Renault doubled dyno efforts to prepare for Austin

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F1 Grand Prix, GP United States, Circuit of The Americasus

With the brand new challenge of Austin ahead, Renault Sport F1, engine supplier to 4 F1 teams has doubled its efforts of dyno testing in preparation for Austin. The event will mark F1's return to the USA for the first time since 2007.

The brand new 5.516km track is set in the Texan countryside outside Austin and features corner profiles similar to the most challenging complexes ever seen on the calendar, including the Suzuka Esses and Turn 8 from Istanbul. There are also several gradient changes over a lap, particularly in sector one, which features a blind apex that will really push the drivers.

As a new event on the calendar, Renault Sport F1 will use all the tools at its disposal, including computer simulation and engine dyno running, to prepare for the GP. More than double the time is spent testing engine maps on the dyno than would otherwise be the case for a ‘normal race’; so approximately four days of dyno running and simulations.

Jérôme d’Ambrosio, Lotus F1 Team:
"There is a real buzz about the Circuit of The Americas. It’s a very enjoyable layout with a couple of good opportunities for overtaking, some long, fast, sweeping ‘S’ bends and a few really satisfying, high speed changes of direction similar to the ‘Becketts’ complex at Silverstone. The first corner is also quite special and it will be interesting to see it when people are dicing for position in the race. It’s an enjoyable layout for a racing driver and also fantastic for the fans as the viewing areas are very well placed to catch all the action; of which there should be plenty!"

Rémi Taffin, Renault Sport F1 head of track operations:
"Going to a new track always presents a new set of challenges as we rely heavily on simulations conducted in the dyno and on various computer modelling software. The accuracy of the models is such that we can gauge starting gear ratios, fuel consumption over one lap and a basic torque map, but nuances such as the kerbing, the abrasiveness and the undulations of the track will all need to be assessed on site."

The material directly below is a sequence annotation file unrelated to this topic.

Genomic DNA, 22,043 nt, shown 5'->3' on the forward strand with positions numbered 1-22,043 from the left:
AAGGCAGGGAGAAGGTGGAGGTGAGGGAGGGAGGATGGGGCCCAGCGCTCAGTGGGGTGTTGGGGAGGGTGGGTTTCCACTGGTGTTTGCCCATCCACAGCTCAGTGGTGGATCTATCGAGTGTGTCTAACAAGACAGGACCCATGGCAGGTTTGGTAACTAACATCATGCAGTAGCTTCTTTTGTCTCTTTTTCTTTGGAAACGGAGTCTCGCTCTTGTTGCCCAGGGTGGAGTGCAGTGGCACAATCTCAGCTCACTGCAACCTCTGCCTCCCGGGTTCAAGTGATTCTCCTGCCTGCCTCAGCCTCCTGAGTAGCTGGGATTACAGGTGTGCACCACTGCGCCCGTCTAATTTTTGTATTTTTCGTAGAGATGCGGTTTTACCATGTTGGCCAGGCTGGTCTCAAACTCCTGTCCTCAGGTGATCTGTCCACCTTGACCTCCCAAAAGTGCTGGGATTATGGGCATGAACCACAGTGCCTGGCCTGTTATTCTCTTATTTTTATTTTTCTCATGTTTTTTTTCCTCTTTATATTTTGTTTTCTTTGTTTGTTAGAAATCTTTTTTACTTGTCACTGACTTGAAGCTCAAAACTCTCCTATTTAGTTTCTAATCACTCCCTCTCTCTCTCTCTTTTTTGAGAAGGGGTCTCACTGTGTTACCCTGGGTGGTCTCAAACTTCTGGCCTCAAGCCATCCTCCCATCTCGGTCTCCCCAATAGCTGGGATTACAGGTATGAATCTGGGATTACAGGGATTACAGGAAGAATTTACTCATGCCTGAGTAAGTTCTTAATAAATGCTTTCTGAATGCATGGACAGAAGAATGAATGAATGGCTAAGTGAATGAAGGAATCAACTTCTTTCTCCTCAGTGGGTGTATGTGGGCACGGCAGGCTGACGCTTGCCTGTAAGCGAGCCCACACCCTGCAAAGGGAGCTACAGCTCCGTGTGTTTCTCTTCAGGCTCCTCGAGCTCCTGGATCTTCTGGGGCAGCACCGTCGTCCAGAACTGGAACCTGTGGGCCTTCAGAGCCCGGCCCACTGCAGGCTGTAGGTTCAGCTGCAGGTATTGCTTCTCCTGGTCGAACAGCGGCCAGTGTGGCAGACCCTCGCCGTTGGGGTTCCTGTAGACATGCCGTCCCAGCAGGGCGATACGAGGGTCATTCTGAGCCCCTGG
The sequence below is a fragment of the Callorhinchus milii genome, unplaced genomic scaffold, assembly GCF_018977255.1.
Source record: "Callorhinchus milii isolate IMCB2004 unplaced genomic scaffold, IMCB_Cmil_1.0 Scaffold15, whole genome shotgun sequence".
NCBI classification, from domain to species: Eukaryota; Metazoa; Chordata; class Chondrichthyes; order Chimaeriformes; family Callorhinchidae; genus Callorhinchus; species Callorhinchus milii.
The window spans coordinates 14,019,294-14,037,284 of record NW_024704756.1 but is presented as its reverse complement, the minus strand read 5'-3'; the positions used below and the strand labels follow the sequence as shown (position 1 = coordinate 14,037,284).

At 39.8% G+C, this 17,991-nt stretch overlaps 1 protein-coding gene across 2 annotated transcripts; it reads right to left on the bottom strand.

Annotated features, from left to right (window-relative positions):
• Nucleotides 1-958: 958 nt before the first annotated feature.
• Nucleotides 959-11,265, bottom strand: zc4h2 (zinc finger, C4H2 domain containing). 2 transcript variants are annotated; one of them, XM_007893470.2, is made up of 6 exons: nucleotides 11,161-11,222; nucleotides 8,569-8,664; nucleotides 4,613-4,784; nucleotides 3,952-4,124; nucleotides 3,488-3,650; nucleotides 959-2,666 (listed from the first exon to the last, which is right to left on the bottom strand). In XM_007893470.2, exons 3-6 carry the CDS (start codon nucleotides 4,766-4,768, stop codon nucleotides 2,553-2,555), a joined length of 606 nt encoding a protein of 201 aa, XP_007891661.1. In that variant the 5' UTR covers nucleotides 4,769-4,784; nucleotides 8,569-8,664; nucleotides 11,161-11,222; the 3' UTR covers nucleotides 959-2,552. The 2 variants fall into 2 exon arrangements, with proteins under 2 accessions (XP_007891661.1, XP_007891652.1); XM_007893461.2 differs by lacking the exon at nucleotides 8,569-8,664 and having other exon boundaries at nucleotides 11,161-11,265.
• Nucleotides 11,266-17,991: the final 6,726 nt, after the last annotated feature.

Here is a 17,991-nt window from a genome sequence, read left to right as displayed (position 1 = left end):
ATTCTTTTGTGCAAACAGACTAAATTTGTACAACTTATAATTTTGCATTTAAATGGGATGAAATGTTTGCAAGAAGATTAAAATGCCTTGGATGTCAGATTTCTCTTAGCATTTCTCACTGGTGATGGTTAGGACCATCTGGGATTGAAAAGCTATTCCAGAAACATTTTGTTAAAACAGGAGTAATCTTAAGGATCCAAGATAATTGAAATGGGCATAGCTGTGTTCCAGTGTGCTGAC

"The first sector starts with a low speed hairpin that will require good engine braking and response on the exit since it opens out to a flowing sequence of turns that have characteristics of the Maggotts-Becketts complex in Silverstone or the Esses in Suzuka. This turn is also blind, so the driver will need to ‘feel’ the corner and have the confidence that the car will behave as he wants. The next sector will be a fantastic challenge for drivers, and also for engine engineers as this type of complex is the hardest to map! The average speed through this sector will be around 210kph in fifth or sixth gear with the revs no lower than 15,000rpm. The internals of the engine will also be subject to high lateral g-forces as the driver rapidly switches direction."

"A high percentage of sector two is given to the long straight, one of the longer straights on the calendar at just over a kilometre. Despite its length it’s one of the easier parts of this track; it’s sector three that is going to present the hardest challenge as it includes corners similar to the most challenging corners on the calendar; the stadium in Hockenheim and Turn 8 in Istanbul! This will be one of the sectors we will work the hardest on when we arrive."

"What you can’t see from the track map is that there is a lot of undulation change over the lap, very similar to India. This will put an extra strain on the engine internals as the lubricants rise and fall within the systems over the crests and dips, but we do not expect it to be a particular concern as we already have plenty of experience on this type of track from Spa and India this year."


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